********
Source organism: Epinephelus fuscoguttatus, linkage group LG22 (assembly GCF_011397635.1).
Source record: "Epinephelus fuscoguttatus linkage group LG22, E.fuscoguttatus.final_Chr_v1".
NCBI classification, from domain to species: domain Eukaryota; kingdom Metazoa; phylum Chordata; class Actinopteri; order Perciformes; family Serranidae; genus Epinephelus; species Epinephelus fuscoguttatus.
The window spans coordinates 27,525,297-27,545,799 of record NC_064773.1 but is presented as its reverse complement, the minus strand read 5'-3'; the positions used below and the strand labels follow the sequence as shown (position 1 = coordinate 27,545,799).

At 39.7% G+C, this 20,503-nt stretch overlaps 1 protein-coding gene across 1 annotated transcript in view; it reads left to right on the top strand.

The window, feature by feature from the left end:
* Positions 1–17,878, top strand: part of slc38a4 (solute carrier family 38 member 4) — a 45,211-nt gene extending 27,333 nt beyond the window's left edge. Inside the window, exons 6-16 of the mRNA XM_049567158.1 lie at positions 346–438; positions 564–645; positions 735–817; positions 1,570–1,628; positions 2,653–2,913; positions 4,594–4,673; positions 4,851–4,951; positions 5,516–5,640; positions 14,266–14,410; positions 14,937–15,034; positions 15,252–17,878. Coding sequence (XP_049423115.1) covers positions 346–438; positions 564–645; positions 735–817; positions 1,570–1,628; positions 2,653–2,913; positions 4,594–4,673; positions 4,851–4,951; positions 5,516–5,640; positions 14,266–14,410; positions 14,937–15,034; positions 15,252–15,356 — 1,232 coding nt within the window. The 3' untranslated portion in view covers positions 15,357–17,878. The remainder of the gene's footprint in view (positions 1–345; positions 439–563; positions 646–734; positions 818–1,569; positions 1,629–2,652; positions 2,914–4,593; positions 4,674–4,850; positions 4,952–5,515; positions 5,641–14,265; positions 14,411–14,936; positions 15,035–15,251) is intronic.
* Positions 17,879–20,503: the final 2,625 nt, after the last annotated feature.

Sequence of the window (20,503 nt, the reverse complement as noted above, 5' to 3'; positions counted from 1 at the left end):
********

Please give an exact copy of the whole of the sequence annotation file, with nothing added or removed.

Source organism: Epinephelus fuscoguttatus, linkage group LG22 (assembly GCF_011397635.1).
Source record: "Epinephelus fuscoguttatus linkage group LG22, E.fuscoguttatus.final_Chr_v1".
NCBI classification, from domain to species: domain Eukaryota; kingdom Metazoa; phylum Chordata; class Actinopteri; order Perciformes; family Serranidae; genus Epinephelus; species Epinephelus fuscoguttatus.
The window spans coordinates 27,525,297-27,545,799 of record NC_064773.1 but is presented as its reverse complement, the minus strand read 5'-3'; the positions used below and the strand labels follow the sequence as shown (position 1 = coordinate 27,545,799).

At 39.7% G+C, this 20,503-nt stretch overlaps 1 protein-coding gene across 1 annotated transcript in view; it reads left to right on the top strand.

The window, feature by feature from the left end:
* Positions 1–17,878, top strand: part of slc38a4 (solute carrier family 38 member 4) — a 45,211-nt gene extending 27,333 nt beyond the window's left edge. Inside the window, exons 6-16 of the mRNA XM_049567158.1 lie at positions 346–438; positions 564–645; positions 735–817; positions 1,570–1,628; positions 2,653–2,913; positions 4,594–4,673; positions 4,851–4,951; positions 5,516–5,640; positions 14,266–14,410; positions 14,937–15,034; positions 15,252–17,878. Coding sequence (XP_049423115.1) covers positions 346–438; positions 564–645; positions 735–817; positions 1,570–1,628; positions 2,653–2,913; positions 4,594–4,673; positions 4,851–4,951; positions 5,516–5,640; positions 14,266–14,410; positions 14,937–15,034; positions 15,252–15,356 — 1,232 coding nt within the window. The 3' untranslated portion in view covers positions 15,357–17,878. The remainder of the gene's footprint in view (positions 1–345; positions 439–563; positions 646–734; positions 818–1,569; positions 1,629–2,652; positions 2,914–4,593; positions 4,674–4,850; positions 4,952–5,515; positions 5,641–14,265; positions 14,411–14,936; positions 15,035–15,251) is intronic.
* Positions 17,879–20,503: the final 2,625 nt, after the last annotated feature.

Sequence of the window (20,503 nt, the reverse complement as noted above, 5' to 3'; positions counted from 1 at the left end):